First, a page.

Department

Department of Biology

First Advisor

Dr. Ami L. Wangeline

Second Advisor

Dr. Zachary P. Roehrs

Description

Coccidia (Apicomplexa: Eimeriidae) are protozoan intestinal parasites that infect vertebrates around the world. However, little is known about the coccidia that infect reptiles and there is the potential finding many species unknown to science. Currently, there are 33 recognized snake species in the genus Boiga (cat snakes; Colubridae: Colubrinae) and to date, only one species of coccidia (Caryospora kalimantanensis) has been described infecting a captive Boiga dendrophila. In this study, fecal samples collected from 4 captive species of Boiga (B. cyanea, B. dendrophila, B. irregularis, B. nigriceps), 1 Gonyosoma oxycephalum, and 1 Gyalopion canum housed at the University of Northern Colorado, Greeley, CO were examined for potential infection with coccidia. After standard flotation, samples were examined using Nomarski interference-contrast optics light microscopy at 1,250x magnification. To date 10 of 19 individuals have been examined, with no oocysts found in these species. The lack of infection could be because this is a healthy captive population of snakes that are not infected with coccidia. However, coccidia have been found in other seemingly healthy captive populations and infections can be intermittent even in non-captive individuals so we cannot rule out the possibility of coccidia within this population until all samples have been examined.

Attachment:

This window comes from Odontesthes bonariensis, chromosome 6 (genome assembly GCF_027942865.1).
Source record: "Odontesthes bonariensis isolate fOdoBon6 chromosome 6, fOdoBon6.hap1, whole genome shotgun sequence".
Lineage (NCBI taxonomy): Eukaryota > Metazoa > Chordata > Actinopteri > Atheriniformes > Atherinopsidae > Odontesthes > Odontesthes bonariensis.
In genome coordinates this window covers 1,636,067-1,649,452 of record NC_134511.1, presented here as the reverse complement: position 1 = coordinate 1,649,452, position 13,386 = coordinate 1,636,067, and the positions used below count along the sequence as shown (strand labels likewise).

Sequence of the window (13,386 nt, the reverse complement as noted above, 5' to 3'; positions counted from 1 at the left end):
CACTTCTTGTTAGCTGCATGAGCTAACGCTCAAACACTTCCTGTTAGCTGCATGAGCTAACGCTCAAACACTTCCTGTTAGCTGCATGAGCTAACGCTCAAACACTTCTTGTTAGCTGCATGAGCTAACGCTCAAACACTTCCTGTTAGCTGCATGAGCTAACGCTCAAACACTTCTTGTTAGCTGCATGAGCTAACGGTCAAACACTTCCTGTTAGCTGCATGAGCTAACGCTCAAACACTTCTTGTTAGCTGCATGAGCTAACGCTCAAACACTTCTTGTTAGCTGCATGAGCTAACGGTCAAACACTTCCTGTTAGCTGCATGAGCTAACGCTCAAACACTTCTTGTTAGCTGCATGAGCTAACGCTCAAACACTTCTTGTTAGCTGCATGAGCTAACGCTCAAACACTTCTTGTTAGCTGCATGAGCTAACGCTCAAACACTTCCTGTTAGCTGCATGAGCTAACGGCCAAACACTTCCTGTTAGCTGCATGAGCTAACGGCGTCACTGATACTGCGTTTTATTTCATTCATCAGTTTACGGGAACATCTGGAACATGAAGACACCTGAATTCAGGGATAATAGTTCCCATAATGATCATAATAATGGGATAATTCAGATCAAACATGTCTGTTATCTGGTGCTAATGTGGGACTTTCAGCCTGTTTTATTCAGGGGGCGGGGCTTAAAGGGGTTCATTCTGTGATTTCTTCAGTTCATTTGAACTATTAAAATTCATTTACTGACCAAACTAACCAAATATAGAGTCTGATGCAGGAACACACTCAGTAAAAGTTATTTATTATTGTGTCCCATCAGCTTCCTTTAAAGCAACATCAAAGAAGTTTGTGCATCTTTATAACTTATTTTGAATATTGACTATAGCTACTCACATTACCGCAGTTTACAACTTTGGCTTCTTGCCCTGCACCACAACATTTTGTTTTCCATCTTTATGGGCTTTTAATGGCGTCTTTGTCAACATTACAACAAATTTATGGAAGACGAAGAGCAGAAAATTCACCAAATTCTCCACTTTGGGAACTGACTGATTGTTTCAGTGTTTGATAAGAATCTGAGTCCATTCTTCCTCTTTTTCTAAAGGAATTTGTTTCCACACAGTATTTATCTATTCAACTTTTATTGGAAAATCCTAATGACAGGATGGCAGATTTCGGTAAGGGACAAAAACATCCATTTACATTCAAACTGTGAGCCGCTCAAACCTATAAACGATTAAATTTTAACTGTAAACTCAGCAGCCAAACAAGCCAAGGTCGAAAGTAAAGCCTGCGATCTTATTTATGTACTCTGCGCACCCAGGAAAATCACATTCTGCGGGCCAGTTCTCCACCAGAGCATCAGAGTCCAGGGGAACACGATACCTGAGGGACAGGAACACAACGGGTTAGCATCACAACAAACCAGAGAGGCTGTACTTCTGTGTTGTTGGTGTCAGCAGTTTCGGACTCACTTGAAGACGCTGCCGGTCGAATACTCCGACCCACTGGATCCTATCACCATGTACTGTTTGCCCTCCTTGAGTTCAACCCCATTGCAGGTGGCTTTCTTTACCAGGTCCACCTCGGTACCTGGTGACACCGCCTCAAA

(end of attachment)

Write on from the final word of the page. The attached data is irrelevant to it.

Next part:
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Investigation into the coccidia (Apicomplexa: Eimeriidae) within captive snakes of the genus Boiga (cat snakes)

Coccidia (Apicomplexa: Eimeriidae) are protozoan intestinal parasites that infect vertebrates around the world. However, little is known about the coccidia that infect reptiles and there is the potential finding many species unknown to science. Currently, there are 33 recognized snake species in the genus Boiga (cat snakes; Colubridae: Colubrinae) and to date, only one species of coccidia (Caryospora kalimantanensis) has been described infecting a captive Boiga dendrophila. In this study, fecal samples collected from 4 captive species of Boiga (B. cyanea, B. dendrophila, B. irregularis, B. nigriceps), 1 Gonyosoma oxycephalum, and 1 Gyalopion canum housed at the University of Northern Colorado, Greeley, CO were examined for potential infection with coccidia. After standard flotation, samples were examined using Nomarski interference-contrast optics light microscopy at 1,250x magnification. To date 10 of 19 individuals have been examined, with no oocysts found in these species. The lack of infection could be because this is a healthy captive population of snakes that are not infected with coccidia. However, coccidia have been found in other seemingly healthy captive populations and infections can be intermittent even in non-captive individuals so we cannot rule out the possibility of coccidia within this population until all samples have been examined.